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Business Borrowing 101 ... from your banker's point of view - Part 2: The Requirements

by Mr. Mike Sanders

 

Part 1 | Part 2 | Part 3 | Part 4

This article is a 4-part series. Click PART ONE to go back and read prior part.

 

From your point of view, the borrowings to support the equipment purchase and additions to staff are a "no brainer". Your products have always commanded a 33% net profit margin and the putters are expected to do even better. The new equipment should have an economic life of 10-12 years and will be much more efficient allowing you to increase volumes with the same number of employees. The new guys making the putters will add incremental revenues above their costs immediately. You can use the same type of raw materials for both clubs and putters. Your existing lines of distribution will handle your putters and predict success in their sales. You would like to get the loan proceeds as quickly to possible to implement your plan.

The Loan Request

Although very polite, your banker does not seem to share your enthusiasm for the project. He explains that even though the bank does make these types of loans, he will need a formal "packet" of information from you in support of your loan request.

The packet is to include:

He wants to know what will be pledged as collateral and who will be willing to become liable on the loan as a maker/co-maker or guarantor. He also wants financial data to include projections of your business results with the new program in place plus current and historical financial statements on the business.

The packet should also include three years worth of business tax returns. For all individuals that will be liable on the note, the bank will need a current personal financial statement and three years of tax returns.

Loan Underwriting

Your banker explains that this information will be analyzed by the bank in its underwriting process to determine if the loan meets the banks risk and return guidelines. He further explains that the bank's acts in a fiduciary capacity to prudently "invest" the depositors' funds in loans that will earn enough income to pay interest on the deposits and give the bank a return as well.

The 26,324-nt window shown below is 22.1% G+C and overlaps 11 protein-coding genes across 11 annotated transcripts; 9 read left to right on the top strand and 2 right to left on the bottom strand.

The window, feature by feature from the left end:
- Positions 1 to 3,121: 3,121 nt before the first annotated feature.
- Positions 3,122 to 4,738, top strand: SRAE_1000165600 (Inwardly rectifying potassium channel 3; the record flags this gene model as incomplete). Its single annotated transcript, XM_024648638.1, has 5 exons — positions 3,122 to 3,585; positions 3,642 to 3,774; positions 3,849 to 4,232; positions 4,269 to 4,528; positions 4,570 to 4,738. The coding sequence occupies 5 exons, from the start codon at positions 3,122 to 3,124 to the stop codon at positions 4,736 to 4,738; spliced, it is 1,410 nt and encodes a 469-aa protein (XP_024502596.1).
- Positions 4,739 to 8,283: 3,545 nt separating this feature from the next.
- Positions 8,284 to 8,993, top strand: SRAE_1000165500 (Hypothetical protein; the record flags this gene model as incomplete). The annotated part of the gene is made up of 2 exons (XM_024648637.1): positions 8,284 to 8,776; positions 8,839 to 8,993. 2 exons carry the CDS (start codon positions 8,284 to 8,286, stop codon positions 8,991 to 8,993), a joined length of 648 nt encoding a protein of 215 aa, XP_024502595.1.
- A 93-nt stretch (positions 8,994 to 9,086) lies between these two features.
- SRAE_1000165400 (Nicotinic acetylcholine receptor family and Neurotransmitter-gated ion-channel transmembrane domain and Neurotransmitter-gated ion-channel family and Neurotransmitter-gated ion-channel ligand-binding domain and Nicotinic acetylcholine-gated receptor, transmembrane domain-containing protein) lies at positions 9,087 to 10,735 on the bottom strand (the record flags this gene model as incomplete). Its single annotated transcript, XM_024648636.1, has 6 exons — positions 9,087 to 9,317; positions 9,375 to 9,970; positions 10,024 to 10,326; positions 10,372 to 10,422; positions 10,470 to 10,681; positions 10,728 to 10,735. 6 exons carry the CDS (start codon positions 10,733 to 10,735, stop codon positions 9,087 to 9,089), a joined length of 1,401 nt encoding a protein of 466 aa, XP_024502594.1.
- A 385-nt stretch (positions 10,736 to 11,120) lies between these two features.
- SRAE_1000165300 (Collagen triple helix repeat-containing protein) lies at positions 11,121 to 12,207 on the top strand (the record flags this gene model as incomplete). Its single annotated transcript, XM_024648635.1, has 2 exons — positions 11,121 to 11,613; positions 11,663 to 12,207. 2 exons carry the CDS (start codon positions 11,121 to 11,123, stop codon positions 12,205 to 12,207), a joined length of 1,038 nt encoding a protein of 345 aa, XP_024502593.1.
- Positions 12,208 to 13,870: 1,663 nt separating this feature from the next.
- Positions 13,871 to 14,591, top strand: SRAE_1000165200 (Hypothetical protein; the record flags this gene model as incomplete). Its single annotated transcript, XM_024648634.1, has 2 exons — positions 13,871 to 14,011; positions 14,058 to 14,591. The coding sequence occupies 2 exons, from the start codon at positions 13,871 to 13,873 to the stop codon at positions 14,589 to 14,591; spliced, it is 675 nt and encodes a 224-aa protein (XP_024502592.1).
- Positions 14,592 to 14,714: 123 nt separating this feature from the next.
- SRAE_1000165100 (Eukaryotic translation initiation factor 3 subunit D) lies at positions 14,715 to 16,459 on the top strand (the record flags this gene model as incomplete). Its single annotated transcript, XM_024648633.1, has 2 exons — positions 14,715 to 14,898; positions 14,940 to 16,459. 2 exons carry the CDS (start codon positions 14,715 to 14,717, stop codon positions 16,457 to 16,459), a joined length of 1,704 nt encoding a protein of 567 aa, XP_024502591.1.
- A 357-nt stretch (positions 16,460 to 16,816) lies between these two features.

When you left the bank, your head was spinning at the complexity of just borrowing some money. You were sure you could pay back the loan. After all, the loan was going to enable you to generate tremendous revenues at the company. So why isn't the banker as excited as you are?

Visiting with your Dad about the situation did not give you the answers you needed, as he had limited experience in borrowing money. But old Dad suggests that you call a former college classmate of yours (who is a commercial loan officer with an out of state bank) to seek his guidance. That seemed like pretty sensible advice. So, you picked up the phone and gave John a call.

Part 1 | Part 2 | Part 3 | Part 4

Please select PART THREE to continue with our unfolding story and training for Business Borrowing 101 ... From Your Banker' Point of View.

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About the author

Mr. Mike Sanders

Mr. Mike Sanders (USA)

Mr. Mike Sanders holds a BBA in Finance and an MBA. He is a licensed real estate broker and a 35+ year career banker.

 

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